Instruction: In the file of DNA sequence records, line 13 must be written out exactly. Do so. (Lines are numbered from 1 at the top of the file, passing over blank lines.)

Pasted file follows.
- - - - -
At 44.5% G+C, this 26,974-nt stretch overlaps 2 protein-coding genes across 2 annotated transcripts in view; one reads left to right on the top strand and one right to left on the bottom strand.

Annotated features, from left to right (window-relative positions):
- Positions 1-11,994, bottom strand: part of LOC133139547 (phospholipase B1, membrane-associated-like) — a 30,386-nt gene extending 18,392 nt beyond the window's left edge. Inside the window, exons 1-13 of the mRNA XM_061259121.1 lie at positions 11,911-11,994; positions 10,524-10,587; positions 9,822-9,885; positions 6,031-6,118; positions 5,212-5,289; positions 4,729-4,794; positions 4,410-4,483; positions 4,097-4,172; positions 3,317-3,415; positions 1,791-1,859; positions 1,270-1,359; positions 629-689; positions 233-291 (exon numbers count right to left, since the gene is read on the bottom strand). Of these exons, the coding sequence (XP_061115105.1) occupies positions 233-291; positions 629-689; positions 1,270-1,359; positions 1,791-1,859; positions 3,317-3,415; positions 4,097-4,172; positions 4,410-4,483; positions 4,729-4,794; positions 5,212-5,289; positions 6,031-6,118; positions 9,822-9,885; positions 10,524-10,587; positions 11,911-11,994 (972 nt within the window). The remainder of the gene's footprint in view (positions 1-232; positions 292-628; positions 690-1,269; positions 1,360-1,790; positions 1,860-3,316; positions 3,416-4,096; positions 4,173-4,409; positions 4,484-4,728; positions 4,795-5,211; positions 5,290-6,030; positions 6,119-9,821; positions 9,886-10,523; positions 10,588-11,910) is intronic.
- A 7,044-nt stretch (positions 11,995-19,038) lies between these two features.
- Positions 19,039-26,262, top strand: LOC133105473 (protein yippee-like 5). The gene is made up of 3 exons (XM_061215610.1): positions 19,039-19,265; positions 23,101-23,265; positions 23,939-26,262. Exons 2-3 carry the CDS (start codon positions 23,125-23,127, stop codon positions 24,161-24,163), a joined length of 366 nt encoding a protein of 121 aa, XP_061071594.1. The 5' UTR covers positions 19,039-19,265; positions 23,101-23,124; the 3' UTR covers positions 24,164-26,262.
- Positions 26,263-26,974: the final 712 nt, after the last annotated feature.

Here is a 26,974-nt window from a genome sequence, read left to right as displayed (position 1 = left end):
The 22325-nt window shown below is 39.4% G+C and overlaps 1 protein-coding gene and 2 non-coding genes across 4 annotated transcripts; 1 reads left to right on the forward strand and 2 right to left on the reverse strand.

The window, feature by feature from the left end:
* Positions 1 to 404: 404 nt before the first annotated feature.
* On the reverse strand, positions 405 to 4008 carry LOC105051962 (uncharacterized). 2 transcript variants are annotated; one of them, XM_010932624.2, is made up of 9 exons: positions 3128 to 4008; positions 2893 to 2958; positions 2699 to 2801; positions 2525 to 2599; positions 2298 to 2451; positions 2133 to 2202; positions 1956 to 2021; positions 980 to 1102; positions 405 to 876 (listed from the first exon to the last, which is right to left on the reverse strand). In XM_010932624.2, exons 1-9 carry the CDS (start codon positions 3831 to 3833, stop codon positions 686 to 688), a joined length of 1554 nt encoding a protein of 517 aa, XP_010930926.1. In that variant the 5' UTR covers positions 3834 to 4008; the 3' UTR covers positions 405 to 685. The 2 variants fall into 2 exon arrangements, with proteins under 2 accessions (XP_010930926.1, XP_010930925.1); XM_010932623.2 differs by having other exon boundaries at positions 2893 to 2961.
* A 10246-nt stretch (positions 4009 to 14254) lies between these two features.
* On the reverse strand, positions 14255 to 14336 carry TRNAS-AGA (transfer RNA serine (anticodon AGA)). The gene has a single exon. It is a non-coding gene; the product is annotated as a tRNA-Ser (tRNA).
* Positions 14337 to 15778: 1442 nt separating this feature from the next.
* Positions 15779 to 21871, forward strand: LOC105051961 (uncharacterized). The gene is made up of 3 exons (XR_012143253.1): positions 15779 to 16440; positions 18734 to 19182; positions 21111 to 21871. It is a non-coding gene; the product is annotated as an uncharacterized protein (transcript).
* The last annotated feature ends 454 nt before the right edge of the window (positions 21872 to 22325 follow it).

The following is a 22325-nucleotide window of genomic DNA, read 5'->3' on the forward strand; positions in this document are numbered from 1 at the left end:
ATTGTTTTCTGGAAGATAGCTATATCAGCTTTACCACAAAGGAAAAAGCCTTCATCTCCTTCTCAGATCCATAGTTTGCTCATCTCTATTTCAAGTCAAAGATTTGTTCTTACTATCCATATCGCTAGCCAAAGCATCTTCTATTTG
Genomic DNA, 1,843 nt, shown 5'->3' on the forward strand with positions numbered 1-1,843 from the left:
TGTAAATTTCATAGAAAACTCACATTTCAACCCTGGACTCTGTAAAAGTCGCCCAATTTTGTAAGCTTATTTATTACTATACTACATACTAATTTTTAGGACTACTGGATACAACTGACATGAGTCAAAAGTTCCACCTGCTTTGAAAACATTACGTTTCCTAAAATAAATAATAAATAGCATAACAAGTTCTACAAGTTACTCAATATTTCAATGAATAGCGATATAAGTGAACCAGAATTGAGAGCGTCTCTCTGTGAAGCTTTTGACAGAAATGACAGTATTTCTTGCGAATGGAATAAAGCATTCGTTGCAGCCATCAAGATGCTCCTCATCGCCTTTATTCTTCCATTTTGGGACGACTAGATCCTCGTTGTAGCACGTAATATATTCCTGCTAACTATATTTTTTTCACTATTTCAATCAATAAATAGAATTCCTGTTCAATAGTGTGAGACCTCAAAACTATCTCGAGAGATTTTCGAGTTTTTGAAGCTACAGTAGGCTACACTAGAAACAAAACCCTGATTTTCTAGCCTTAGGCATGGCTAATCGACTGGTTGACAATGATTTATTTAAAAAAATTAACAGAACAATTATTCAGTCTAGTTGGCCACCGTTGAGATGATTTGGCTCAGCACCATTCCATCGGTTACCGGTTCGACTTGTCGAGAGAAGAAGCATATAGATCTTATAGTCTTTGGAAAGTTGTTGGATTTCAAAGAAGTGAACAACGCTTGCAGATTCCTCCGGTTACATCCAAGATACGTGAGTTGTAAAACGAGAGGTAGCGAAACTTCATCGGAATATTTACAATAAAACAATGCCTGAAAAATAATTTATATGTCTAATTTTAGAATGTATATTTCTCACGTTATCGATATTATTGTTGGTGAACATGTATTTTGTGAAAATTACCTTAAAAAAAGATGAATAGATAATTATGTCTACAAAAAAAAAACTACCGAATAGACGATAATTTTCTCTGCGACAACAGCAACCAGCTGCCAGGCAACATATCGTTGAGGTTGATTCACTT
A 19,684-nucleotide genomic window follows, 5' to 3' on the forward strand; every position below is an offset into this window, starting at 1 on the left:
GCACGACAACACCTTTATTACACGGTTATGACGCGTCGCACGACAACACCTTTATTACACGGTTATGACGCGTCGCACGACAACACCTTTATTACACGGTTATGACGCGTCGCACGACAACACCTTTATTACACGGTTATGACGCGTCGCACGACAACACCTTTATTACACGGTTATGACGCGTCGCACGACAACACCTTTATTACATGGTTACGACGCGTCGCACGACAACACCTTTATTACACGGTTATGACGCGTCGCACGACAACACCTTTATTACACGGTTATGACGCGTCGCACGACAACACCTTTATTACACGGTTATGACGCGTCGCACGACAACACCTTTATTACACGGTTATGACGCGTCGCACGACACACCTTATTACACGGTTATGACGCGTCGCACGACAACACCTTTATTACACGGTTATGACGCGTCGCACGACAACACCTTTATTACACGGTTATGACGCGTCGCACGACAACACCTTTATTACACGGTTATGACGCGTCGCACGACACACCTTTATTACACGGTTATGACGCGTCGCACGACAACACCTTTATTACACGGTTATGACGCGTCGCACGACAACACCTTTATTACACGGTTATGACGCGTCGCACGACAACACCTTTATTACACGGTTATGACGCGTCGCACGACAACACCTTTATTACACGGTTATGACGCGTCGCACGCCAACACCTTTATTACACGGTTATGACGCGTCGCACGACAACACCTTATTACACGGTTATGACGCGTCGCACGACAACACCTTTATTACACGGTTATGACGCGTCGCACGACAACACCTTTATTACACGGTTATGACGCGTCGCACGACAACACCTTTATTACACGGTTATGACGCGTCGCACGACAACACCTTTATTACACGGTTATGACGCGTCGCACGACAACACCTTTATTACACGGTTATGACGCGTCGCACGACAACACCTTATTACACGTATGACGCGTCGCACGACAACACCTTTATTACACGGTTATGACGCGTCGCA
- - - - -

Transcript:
* On the reverse strand, positions 14255 to 14336 carry TRNAS-AGA (transfer RNA serine (anticodon AGA)). The gene has a single exon. It is a non-coding gene; the product is annotated as a tRNA-Ser (tRNA).